Although the 2010 season is coming to an end, a recent USGA article prompted this blog update.
One of the most common questions I may hear from members, friends who golf or just about any stranger that discovers I care for the golf course at The Sagamore Club is "So, how fast are the greens?" I try to shy away from providing an exact distance reading taken with a stimpmeter because most people only understand a speed (distance) that they've seen or heard on TV during a professional golf tournament. Also, because what one person feels are fast greens, another may view as slow. Therefore, I feel it is more important to promote the message of turf health while maintaining smoothness and consistency.
I do measure green speed via the stimpmeter daily from May through October. The main reason is to provide me with data that I can use to evaluate the impact of my turf maintenance programs and practices. This information also helps me respond to the comment "The greens were much faster the other day!" You'd be surprised how many times the recorded measurement differs from the perception. What I've learned seasons while collecting this data is that greens speeds can fluctuate from day to day without rhyme or reason. Or that one green can be faster or slower than the rest. It can be frustrating. But, acquiring this information helps in the decision to make adjustments in mowing or rolling practices to achieve a targeted green speed and desired consistency.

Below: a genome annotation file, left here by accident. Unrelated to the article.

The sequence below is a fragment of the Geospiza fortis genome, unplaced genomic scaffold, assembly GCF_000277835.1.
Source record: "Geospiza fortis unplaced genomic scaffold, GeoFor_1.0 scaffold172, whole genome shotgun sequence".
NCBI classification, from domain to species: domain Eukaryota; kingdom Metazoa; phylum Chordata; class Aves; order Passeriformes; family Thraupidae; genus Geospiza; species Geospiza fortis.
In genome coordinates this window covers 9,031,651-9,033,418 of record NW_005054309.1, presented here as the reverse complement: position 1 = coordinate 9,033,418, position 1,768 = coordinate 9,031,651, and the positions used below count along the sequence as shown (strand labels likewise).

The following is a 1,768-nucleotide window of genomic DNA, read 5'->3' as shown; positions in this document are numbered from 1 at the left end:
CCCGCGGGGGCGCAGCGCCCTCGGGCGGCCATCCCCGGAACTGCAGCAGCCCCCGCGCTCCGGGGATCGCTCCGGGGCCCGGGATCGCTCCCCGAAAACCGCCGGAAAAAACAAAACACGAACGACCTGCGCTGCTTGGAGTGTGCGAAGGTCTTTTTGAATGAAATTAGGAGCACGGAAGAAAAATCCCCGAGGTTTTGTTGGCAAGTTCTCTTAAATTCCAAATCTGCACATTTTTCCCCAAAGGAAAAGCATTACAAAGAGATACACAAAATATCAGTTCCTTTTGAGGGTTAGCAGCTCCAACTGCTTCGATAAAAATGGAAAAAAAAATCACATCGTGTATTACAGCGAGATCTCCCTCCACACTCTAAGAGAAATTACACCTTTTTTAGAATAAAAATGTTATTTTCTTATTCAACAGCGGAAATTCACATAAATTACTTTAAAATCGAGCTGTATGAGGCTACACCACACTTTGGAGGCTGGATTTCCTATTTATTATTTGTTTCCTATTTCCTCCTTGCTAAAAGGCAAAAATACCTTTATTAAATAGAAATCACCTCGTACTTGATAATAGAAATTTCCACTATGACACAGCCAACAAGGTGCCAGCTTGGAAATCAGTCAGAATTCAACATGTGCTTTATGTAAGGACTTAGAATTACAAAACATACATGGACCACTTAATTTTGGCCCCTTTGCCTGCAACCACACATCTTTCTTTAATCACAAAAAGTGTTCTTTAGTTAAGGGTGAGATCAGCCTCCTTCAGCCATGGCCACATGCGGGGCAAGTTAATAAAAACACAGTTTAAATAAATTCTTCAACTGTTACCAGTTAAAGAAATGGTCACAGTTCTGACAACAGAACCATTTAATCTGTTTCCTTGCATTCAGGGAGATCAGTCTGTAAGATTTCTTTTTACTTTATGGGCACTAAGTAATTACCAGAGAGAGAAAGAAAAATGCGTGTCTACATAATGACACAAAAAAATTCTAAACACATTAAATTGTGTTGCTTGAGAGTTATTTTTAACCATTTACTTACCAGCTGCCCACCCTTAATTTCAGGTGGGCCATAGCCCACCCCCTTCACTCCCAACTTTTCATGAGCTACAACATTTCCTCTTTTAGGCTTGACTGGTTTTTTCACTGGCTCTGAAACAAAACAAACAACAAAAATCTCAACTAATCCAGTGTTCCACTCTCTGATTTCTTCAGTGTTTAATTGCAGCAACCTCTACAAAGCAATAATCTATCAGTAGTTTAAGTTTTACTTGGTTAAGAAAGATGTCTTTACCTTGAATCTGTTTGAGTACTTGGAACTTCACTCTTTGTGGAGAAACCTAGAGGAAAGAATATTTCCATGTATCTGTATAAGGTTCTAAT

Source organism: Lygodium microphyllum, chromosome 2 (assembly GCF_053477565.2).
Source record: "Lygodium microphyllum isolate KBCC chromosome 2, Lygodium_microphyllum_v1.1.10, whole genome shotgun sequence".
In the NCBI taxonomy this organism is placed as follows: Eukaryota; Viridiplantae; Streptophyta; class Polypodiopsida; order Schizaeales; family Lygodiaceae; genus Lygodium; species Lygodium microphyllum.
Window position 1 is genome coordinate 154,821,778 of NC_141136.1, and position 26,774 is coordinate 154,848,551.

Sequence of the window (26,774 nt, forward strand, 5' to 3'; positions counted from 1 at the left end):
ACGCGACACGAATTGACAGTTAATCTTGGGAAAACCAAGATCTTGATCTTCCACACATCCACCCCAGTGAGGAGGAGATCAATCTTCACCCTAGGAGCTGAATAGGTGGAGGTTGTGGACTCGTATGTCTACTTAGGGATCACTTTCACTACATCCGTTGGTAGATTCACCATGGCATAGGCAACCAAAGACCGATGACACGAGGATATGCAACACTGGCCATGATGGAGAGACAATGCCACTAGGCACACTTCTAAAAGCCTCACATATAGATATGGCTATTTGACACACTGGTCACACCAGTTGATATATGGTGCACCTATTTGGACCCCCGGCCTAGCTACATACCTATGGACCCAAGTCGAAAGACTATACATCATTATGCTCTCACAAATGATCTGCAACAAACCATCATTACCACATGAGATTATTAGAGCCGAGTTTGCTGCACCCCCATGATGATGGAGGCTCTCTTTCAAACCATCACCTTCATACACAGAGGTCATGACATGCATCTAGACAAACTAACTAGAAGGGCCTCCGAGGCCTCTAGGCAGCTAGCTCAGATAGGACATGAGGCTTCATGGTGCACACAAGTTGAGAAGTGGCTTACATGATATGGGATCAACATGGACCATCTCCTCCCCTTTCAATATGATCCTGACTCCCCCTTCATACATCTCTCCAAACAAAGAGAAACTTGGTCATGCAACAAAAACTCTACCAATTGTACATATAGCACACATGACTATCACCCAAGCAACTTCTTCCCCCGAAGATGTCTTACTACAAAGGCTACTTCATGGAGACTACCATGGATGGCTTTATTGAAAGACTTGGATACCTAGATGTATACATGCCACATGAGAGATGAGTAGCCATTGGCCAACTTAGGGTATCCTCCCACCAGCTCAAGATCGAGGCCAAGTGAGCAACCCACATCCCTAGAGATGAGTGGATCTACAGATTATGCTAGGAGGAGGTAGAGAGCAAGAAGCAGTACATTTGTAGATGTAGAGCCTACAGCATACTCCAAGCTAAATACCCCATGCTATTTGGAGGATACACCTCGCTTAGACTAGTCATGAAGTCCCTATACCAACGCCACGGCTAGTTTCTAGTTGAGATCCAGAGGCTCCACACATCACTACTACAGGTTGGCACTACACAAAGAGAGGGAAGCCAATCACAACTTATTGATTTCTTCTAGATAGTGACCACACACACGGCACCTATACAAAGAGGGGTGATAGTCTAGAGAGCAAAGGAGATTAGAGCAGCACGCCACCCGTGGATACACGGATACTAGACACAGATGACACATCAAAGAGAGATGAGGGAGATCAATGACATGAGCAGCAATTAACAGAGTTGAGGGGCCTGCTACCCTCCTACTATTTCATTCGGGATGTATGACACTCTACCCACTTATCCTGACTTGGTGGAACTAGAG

The most important thing to remember is that a golf course is living entity. It is important to understand that the grass on a putting green is placed under a lot of stress such as low mowing heights, rolling, dry soil, brushing, vertical mowing, disease pathogens, insects, heat, ice and whatever else Mother Nature decides to throw at it. Turf management programs should be designed to maximize the turf health while providing great playing conditions. By not taking these factors into consider and solely focusing on making the greens faster, faster, faster…we could end up "browns" rather than greens.